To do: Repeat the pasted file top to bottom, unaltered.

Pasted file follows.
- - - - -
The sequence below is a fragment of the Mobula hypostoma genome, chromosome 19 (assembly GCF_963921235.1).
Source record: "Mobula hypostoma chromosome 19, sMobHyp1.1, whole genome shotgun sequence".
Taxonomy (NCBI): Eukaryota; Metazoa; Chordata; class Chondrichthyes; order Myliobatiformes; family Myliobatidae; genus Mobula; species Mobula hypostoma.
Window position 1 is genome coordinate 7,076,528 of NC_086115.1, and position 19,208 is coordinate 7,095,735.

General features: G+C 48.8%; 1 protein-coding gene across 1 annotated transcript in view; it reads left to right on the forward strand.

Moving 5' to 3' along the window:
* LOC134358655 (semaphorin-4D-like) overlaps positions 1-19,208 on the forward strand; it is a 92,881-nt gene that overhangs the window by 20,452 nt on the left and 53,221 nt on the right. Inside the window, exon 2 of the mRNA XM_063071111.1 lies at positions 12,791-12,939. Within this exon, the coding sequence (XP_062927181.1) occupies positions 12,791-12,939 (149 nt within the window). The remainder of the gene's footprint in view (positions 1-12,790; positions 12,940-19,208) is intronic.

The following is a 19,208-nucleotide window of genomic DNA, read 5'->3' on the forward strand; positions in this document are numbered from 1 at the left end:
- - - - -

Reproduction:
The sequence below is a fragment of the Mobula hypostoma genome, chromosome 19 (assembly GCF_963921235.1).
Source record: "Mobula hypostoma chromosome 19, sMobHyp1.1, whole genome shotgun sequence".
Taxonomy (NCBI): Eukaryota; Metazoa; Chordata; class Chondrichthyes; order Myliobatiformes; family Myliobatidae; genus Mobula; species Mobula hypostoma.
Window position 1 is genome coordinate 7,076,528 of NC_086115.1, and position 19,208 is coordinate 7,095,735.

General features: G+C 48.8%; 1 protein-coding gene across 1 annotated transcript in view; it reads left to right on the forward strand.

Moving 5' to 3' along the window:
* LOC134358655 (semaphorin-4D-like) overlaps positions 1-19,208 on the forward strand; it is a 92,881-nt gene that overhangs the window by 20,452 nt on the left and 53,221 nt on the right. Inside the window, exon 2 of the mRNA XM_063071111.1 lies at positions 12,791-12,939. Within this exon, the coding sequence (XP_062927181.1) occupies positions 12,791-12,939 (149 nt within the window). The remainder of the gene's footprint in view (positions 1-12,790; positions 12,940-19,208) is intronic.

The following is a 19,208-nucleotide window of genomic DNA, read 5'->3' on the forward strand; positions in this document are numbered from 1 at the left end: